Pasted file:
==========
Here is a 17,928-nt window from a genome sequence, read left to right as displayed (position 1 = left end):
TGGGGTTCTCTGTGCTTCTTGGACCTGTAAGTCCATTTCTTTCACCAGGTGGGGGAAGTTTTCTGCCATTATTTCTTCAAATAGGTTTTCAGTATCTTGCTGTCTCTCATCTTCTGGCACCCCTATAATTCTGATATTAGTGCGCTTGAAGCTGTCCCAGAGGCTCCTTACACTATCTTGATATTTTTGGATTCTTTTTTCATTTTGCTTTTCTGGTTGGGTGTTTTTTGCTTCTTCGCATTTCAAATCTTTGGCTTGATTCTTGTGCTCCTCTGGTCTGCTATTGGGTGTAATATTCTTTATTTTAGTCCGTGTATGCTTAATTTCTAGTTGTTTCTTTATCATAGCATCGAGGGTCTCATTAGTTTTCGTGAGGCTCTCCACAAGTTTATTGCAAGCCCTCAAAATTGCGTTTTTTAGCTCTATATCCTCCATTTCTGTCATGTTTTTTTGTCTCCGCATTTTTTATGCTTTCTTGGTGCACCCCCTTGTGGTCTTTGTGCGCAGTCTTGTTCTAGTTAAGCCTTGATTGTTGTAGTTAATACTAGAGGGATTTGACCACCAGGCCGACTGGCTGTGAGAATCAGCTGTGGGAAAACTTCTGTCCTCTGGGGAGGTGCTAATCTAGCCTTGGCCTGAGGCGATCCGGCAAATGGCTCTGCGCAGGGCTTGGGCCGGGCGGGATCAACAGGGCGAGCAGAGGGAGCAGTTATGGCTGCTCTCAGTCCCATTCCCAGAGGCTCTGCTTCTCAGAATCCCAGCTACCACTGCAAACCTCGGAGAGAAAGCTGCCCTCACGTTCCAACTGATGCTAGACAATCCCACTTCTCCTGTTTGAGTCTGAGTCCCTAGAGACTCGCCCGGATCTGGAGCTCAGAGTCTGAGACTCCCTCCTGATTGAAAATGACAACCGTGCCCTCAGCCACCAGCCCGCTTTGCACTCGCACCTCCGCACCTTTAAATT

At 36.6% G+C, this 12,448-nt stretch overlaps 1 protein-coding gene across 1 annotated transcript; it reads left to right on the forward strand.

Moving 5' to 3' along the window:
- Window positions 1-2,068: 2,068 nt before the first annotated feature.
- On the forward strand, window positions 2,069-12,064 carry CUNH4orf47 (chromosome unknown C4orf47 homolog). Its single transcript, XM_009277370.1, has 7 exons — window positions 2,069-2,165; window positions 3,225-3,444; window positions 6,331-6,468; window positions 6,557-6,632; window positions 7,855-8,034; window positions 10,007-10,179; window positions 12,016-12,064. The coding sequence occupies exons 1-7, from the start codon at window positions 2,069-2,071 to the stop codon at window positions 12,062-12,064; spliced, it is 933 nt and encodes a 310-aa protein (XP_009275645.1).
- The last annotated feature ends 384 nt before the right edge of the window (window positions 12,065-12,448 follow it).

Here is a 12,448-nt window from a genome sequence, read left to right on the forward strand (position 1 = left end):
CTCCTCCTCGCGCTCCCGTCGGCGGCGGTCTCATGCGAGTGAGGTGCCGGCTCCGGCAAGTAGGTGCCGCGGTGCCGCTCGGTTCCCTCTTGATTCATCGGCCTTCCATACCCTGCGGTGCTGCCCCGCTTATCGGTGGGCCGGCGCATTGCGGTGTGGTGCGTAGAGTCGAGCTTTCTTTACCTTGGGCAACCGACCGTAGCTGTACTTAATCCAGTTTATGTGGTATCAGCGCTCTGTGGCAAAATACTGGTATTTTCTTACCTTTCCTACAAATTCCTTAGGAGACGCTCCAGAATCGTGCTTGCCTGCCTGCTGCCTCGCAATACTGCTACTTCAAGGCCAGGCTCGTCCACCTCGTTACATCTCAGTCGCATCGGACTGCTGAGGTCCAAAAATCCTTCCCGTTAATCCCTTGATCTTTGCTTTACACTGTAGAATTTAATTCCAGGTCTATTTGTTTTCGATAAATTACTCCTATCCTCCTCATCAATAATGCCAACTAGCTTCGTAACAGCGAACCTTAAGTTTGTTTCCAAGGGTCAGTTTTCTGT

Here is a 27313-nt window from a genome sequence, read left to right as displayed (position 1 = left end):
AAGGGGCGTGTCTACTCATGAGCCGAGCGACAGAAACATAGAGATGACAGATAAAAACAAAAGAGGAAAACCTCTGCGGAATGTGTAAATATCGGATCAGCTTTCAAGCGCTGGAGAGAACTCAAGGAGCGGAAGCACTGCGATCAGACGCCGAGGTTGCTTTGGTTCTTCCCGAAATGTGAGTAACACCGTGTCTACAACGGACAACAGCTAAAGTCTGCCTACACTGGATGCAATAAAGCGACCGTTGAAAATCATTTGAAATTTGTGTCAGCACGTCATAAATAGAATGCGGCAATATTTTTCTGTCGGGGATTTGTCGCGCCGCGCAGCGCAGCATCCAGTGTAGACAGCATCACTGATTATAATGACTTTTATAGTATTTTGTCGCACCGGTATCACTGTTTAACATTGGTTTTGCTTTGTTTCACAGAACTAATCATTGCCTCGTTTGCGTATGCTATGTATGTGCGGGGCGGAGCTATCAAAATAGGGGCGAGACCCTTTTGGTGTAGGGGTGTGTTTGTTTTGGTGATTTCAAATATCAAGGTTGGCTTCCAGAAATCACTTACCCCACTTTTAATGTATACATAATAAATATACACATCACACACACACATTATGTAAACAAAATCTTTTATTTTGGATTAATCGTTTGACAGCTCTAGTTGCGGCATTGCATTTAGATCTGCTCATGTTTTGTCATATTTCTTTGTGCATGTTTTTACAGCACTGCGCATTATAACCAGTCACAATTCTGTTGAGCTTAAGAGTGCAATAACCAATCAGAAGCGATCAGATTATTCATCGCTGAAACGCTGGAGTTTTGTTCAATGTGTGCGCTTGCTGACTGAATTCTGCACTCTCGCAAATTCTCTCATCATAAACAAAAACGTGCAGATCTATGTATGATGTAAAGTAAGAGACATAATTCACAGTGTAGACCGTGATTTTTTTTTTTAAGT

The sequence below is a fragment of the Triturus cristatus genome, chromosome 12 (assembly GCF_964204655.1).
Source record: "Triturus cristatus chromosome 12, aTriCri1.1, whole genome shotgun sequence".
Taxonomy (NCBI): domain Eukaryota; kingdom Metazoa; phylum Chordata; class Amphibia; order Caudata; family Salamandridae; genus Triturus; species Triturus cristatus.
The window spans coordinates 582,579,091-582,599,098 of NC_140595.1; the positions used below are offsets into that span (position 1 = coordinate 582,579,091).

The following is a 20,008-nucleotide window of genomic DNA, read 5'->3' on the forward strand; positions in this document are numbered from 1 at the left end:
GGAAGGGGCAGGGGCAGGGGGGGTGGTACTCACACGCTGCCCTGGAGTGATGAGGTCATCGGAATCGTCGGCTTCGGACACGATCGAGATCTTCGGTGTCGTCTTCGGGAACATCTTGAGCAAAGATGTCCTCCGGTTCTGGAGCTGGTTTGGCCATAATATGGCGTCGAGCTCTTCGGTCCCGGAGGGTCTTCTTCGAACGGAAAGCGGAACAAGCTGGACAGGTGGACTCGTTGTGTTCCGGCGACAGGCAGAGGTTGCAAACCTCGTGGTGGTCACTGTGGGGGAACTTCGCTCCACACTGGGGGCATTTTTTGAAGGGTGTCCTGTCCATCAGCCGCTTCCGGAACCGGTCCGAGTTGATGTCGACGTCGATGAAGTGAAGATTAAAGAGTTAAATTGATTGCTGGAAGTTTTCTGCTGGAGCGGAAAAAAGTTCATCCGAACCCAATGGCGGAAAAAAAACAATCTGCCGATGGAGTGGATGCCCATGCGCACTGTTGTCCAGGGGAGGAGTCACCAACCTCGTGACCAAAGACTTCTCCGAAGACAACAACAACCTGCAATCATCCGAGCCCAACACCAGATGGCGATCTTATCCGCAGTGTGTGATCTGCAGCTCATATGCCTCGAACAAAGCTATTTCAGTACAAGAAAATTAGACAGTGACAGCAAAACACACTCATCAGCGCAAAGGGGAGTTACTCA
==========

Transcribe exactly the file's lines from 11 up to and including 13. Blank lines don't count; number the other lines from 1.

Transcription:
AAGGGGCGTGTCTACTCATGAGCCGAGCGACAGAAACATAGAGATGACAGATAAAAACAAAAGAGGAAAACCTCTGCGGAATGTGTAAATATCGGATCAGCTTTCAAGCGCTGGAGAGAACTCAAGGAGCGGAAGCACTGCGATCAGACGCCGAGGTTGCTTTGGTTCTTCCCGAAATGTGAGTAACACCGTGTCTACAACGGACAACAGCTAAAGTCTGCCTACACTGGATGCAATAAAGCGACCGTTGAAAATCATTTGAAATTTGTGTCAGCACGTCATAAATAGAATGCGGCAATATTTTTCTGTCGGGGATTTGTCGCGCCGCGCAGCGCAGCATCCAGTGTAGACAGCATCACTGATTATAATGACTTTTATAGTATTTTGTCGCACCGGTATCACTGTTTAACATTGGTTTTGCTTTGTTTCACAGAACTAATCATTGCCTCGTTTGCGTATGCTATGTATGTGCGGGGCGGAGCTATCAAAATAGGGGCGAGACCCTTTTGGTGTAGGGGTGTGTTTGTTTTGGTGATTTCAAATATCAAGGTTGGCTTCCAGAAATCACTTACCCCACTTTTAATGTATACATAATAAATATACACATCACACACACACATTATGTAAACAAAATCTTTTATTTTGGATTAATCGTTTGACAGCTCTAGTTGCGGCATTGCATTTAGATCTGCTCATGTTTTGTCATATTTCTTTGTGCATGTTTTTACAGCACTGCGCATTATAACCAGTCACAATTCTGTTGAGCTTAAGAGTGCAATAACCAATCAGAAGCGATCAGATTATTCATCGCTGAAACGCTGGAGTTTTGTTCAATGTGTGCGCTTGCTGACTGAATTCTGCACTCTCGCAAATTCTCTCATCATAAACAAAAACGTGCAGATCTATGTATGATGTAAAGTAAGAGACATAATTCACAGTGTAGACCGTGATTTTTTTTTTTAAGT

The sequence below is a fragment of the Triturus cristatus genome, chromosome 12 (assembly GCF_964204655.1).
Source record: "Triturus cristatus chromosome 12, aTriCri1.1, whole genome shotgun sequence".